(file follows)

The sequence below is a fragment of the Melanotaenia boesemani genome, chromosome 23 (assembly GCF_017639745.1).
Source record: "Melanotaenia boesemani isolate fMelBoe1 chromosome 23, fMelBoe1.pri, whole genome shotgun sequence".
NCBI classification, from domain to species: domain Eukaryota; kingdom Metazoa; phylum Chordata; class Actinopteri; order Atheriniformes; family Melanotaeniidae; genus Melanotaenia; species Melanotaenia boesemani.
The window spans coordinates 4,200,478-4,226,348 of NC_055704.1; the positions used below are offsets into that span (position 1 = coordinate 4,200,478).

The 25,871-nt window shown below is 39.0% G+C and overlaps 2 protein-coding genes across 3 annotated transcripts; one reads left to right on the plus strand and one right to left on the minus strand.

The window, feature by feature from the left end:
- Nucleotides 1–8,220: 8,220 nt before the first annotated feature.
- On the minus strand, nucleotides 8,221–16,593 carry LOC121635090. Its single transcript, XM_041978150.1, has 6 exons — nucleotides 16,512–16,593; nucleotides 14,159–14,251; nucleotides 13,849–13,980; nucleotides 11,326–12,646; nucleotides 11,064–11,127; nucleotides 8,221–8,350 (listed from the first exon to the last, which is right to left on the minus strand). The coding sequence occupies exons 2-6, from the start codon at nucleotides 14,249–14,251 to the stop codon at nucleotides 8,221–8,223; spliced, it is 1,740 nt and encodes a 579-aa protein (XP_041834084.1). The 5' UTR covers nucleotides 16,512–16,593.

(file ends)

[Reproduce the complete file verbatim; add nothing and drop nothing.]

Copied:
The sequence below is a fragment of the Melanotaenia boesemani genome, chromosome 23 (assembly GCF_017639745.1).
Source record: "Melanotaenia boesemani isolate fMelBoe1 chromosome 23, fMelBoe1.pri, whole genome shotgun sequence".
NCBI classification, from domain to species: domain Eukaryota; kingdom Metazoa; phylum Chordata; class Actinopteri; order Atheriniformes; family Melanotaeniidae; genus Melanotaenia; species Melanotaenia boesemani.
The window spans coordinates 4,200,478-4,226,348 of NC_055704.1; the positions used below are offsets into that span (position 1 = coordinate 4,200,478).

The 25,871-nt window shown below is 39.0% G+C and overlaps 2 protein-coding genes across 3 annotated transcripts; one reads left to right on the plus strand and one right to left on the minus strand.

The window, feature by feature from the left end:
- Nucleotides 1–8,220: 8,220 nt before the first annotated feature.
- On the minus strand, nucleotides 8,221–16,593 carry LOC121635090. Its single transcript, XM_041978150.1, has 6 exons — nucleotides 16,512–16,593; nucleotides 14,159–14,251; nucleotides 13,849–13,980; nucleotides 11,326–12,646; nucleotides 11,064–11,127; nucleotides 8,221–8,350 (listed from the first exon to the last, which is right to left on the minus strand). The coding sequence occupies exons 2-6, from the start codon at nucleotides 14,249–14,251 to the stop codon at nucleotides 8,221–8,223; spliced, it is 1,740 nt and encodes a 579-aa protein (XP_041834084.1). The 5' UTR covers nucleotides 16,512–16,593.